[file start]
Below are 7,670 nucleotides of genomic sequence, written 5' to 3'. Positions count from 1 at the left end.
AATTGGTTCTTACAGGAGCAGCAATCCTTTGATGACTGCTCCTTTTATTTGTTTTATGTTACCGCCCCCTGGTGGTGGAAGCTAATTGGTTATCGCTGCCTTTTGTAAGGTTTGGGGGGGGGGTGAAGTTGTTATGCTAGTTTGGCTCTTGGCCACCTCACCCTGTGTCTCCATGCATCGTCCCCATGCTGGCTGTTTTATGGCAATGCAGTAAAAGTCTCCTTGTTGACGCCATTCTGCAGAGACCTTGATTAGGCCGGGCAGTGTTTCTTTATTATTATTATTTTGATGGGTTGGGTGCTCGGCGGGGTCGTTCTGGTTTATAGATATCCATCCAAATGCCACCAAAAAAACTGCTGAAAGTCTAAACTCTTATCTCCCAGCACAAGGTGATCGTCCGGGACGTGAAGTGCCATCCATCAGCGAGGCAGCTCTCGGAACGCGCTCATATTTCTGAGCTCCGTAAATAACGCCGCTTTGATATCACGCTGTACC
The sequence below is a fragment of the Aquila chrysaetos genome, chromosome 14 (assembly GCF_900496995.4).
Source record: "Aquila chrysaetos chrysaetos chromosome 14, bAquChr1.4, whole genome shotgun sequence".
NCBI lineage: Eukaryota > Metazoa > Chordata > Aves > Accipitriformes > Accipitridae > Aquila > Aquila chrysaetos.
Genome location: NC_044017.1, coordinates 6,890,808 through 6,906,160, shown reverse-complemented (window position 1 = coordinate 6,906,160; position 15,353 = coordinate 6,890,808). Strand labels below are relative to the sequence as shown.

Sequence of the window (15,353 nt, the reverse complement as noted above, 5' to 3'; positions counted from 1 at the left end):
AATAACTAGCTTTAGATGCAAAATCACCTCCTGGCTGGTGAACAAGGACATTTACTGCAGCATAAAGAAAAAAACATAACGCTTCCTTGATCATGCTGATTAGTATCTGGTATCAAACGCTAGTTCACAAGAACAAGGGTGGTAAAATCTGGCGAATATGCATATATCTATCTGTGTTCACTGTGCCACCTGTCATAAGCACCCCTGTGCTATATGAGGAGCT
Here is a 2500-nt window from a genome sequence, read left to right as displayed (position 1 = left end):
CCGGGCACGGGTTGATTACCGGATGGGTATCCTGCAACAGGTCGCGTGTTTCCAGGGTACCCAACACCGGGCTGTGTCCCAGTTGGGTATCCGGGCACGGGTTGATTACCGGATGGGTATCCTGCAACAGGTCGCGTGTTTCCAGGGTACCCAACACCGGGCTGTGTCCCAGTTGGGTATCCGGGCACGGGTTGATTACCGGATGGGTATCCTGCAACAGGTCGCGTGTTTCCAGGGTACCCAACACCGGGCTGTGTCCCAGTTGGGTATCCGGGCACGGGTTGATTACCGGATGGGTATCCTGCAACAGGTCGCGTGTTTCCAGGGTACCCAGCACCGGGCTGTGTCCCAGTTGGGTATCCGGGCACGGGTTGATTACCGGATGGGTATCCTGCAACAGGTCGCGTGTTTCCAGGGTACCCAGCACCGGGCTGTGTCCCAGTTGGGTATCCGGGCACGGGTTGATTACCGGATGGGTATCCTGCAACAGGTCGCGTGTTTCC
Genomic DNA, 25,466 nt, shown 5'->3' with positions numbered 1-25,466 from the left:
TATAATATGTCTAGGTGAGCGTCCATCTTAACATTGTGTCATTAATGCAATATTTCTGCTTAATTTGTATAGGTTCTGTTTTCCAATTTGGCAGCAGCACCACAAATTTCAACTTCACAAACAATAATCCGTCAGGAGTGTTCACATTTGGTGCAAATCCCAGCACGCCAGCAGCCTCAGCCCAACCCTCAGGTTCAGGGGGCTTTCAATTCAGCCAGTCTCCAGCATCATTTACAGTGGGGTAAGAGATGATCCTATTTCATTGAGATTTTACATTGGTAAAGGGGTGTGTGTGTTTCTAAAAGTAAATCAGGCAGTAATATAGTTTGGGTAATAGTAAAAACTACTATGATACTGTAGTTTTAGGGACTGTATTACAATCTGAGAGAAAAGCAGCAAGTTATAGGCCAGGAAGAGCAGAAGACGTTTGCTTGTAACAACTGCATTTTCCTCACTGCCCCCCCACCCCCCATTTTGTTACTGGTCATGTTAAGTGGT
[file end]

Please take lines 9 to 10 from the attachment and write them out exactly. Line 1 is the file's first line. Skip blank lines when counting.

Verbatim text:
Here is a 2500-nt window from a genome sequence, read left to right as displayed (position 1 = left end):
CCGGGCACGGGTTGATTACCGGATGGGTATCCTGCAACAGGTCGCGTGTTTCCAGGGTACCCAACACCGGGCTGTGTCCCAGTTGGGTATCCGGGCACGGGTTGATTACCGGATGGGTATCCTGCAACAGGTCGCGTGTTTCCAGGGTACCCAACACCGGGCTGTGTCCCAGTTGGGTATCCGGGCACGGGTTGATTACCGGATGGGTATCCTGCAACAGGTCGCGTGTTTCCAGGGTACCCAACACCGGGCTGTGTCCCAGTTGGGTATCCGGGCACGGGTTGATTACCGGATGGGTATCCTGCAACAGGTCGCGTGTTTCCAGGGTACCCAGCACCGGGCTGTGTCCCAGTTGGGTATCCGGGCACGGGTTGATTACCGGATGGGTATCCTGCAACAGGTCGCGTGTTTCCAGGGTACCCAGCACCGGGCTGTGTCCCAGTTGGGTATCCGGGCACGGGTTGATTACCGGATGGGTATCCTGCAACAGGTCGCGTGTTTCC